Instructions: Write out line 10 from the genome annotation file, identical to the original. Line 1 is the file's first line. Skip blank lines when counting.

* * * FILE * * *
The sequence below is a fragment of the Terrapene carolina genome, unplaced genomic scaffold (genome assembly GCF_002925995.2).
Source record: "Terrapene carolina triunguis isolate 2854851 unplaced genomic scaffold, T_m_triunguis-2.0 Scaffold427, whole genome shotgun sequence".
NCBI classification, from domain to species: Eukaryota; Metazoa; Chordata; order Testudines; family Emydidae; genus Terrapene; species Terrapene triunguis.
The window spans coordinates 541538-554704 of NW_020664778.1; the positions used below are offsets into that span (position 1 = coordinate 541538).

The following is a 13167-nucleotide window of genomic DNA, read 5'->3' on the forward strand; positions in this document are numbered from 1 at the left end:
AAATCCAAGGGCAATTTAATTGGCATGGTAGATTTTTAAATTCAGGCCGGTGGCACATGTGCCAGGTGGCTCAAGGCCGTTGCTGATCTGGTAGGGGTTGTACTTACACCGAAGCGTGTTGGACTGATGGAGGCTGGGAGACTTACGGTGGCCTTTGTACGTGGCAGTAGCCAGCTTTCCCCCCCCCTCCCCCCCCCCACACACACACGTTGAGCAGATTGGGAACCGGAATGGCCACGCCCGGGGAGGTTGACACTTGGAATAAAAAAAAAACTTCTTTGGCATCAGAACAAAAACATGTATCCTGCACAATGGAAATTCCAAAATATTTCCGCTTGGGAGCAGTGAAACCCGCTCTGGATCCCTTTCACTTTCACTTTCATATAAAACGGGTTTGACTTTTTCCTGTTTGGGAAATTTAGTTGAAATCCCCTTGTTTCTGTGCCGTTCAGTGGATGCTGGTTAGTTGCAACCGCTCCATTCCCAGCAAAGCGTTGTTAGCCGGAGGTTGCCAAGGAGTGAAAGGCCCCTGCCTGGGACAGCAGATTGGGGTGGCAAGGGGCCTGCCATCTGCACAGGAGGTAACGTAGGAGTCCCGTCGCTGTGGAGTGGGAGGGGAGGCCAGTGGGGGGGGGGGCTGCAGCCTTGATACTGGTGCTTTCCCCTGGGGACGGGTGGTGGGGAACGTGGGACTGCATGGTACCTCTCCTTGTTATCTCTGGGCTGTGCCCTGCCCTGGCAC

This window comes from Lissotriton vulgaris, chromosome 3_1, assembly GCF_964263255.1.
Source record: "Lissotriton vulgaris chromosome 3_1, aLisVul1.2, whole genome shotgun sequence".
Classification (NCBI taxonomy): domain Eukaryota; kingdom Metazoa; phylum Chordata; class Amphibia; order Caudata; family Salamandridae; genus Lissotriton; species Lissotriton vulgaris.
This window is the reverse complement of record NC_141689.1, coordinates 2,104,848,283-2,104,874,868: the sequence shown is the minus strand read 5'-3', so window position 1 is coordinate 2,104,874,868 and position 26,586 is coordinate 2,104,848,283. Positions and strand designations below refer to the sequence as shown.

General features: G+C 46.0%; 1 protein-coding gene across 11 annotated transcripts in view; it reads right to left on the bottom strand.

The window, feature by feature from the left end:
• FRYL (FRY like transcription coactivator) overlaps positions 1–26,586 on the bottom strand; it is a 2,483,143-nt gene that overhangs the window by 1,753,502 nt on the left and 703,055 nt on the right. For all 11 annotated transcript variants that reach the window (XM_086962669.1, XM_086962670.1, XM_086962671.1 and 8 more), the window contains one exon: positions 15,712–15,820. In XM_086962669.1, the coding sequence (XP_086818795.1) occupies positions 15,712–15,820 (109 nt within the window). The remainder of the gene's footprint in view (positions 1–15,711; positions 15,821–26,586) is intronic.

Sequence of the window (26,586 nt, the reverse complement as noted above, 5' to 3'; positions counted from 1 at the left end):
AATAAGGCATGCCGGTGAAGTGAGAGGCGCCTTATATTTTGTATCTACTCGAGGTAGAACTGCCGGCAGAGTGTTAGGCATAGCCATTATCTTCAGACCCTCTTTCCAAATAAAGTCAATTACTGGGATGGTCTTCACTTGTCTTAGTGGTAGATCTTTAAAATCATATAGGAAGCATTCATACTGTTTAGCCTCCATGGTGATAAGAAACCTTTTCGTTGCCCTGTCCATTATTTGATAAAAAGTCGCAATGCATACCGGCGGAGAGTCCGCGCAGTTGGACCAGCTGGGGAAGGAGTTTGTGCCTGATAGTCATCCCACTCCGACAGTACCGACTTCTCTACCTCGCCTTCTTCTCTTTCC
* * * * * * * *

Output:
This window is the reverse complement of record NC_141689.1, coordinates 2,104,848,283-2,104,874,868: the sequence shown is the minus strand read 5'-3', so window position 1 is coordinate 2,104,874,868 and position 26,586 is coordinate 2,104,848,283. Positions and strand designations below refer to the sequence as shown.